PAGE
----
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Suppose I've a group $G$ and a normal subgroup $H$. I know the structure of $G/H$ as well as the structure of $H$. Is it possible to recover the original structure of G from this?

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    $\begingroup$ Dear Mohan, This question and its answers are quite relevant. Regards, $\endgroup$ – Matt E May 30 '13 at 2:12
  • $\begingroup$ An infinite groups counter-example: suppose $G$ is a free group of arbitrary rank greater than one, then every (non-trivial) normal subgroup of infinite index is isomorphic to the free group on countably many generators. Thus, if $G/H$ is any infinite group and $H$ is the free group of countably-infinite rank, then $G$ can be any free group of rank greater than one. $\endgroup$ – user1729 May 30 '13 at 10:18
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There is one important piece of data that you have omitted: namely, if $H$ is normal in $G$, then $G$ acts on $H$ by conjugation, and so there is a homomorphism $G/H \to Out(H)$ (the group of outer automorphisms of $H$); without remembering this, there would be no chance of reconstructing $G$.

Now in general giving $G/H$, $H$, and a map from $G/H$ to $Out(H)$, there is still no chance of reconstructing $G$. E.g. even if $G$ and $H$ are abelian, so that the homomorphism $G/H \to Out(H)$ is trivial, Zev's answer gives a counterexample.

However, if $G/H$ and $H$ are finite of coprime order, then in fact any extension of $G/H$ by $H$ is necessarily a semidirect product, and so in this case your question (suitably modified by remembering the conjugation action) has a positive answer. This is the Schur--Zassenhaus theorem.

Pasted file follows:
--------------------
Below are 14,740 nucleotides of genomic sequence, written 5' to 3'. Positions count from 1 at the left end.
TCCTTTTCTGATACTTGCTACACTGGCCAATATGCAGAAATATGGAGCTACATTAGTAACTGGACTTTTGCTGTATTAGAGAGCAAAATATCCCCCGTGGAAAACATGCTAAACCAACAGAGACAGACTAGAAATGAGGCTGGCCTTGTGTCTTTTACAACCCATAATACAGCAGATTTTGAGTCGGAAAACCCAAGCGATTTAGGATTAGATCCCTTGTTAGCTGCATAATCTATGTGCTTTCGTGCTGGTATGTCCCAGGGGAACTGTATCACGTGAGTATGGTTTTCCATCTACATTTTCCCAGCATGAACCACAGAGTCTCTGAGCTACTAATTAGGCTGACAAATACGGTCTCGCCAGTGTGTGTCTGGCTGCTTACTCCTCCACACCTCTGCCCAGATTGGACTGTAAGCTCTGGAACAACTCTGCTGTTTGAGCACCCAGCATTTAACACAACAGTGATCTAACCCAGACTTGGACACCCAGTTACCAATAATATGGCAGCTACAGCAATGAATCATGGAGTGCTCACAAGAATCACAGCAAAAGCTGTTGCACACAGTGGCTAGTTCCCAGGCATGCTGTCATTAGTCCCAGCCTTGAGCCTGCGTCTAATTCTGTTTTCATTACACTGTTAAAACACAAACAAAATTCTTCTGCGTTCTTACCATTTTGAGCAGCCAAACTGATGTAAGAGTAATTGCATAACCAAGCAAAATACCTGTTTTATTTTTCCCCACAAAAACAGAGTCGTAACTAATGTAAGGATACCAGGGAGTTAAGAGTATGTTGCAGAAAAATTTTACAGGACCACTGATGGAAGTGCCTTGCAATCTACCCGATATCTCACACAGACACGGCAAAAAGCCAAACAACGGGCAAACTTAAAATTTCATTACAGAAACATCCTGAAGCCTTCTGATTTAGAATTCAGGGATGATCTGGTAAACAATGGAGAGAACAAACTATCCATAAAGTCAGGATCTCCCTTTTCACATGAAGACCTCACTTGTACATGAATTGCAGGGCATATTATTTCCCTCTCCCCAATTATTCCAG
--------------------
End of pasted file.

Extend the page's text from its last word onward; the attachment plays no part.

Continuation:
This is why counterexamples (such as in Zev's answer) tend to focus on $p$-groups.

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Unfortunately, no; the simplest example is $G_1=\mathbb{Z}/4\mathbb{Z}$ and $H_1=2\mathbb{Z}/4\mathbb{Z}$, as compared with $G_2=(\mathbb{Z}/2\mathbb{Z})\times(\mathbb{Z}/2\mathbb{Z})$ and $H_2=(\mathbb{Z}/2\mathbb{Z})\times\{\overline{0}\}$. We have $$H_1\cong H_2\cong\mathbb{Z}/2\mathbb{Z},\qquad G_1/H_1\cong G_2/H_2\cong\mathbb{Z}/2\mathbb{Z}$$ but $G_1\not\cong G_2$. The general problem of determining what groups $G$ could arise, given a specified normal subgroup and the corresponding quotient, is called the group extension problem.

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    $\begingroup$ Dear Zev, It is good to remember though that Schur--Zassenhaus applies if $G/H$ and $H$ are of coprime order. Cheers, $\endgroup$ – Matt E May 30 '13 at 2:21
  • $\begingroup$ @MattE But it is also important to remember that even then, we cannot in general uniquely recover $G$. $\endgroup$ – Tobias Kildetoft May 30 '13 at 15:19
  • $\begingroup$ @Tobias: Dear Tobias, As I wrote in my answer, we have to also remember the action of $G/H$ on $H$ (obviously). Regards, $\endgroup$ – Matt E May 30 '13 at 22:59

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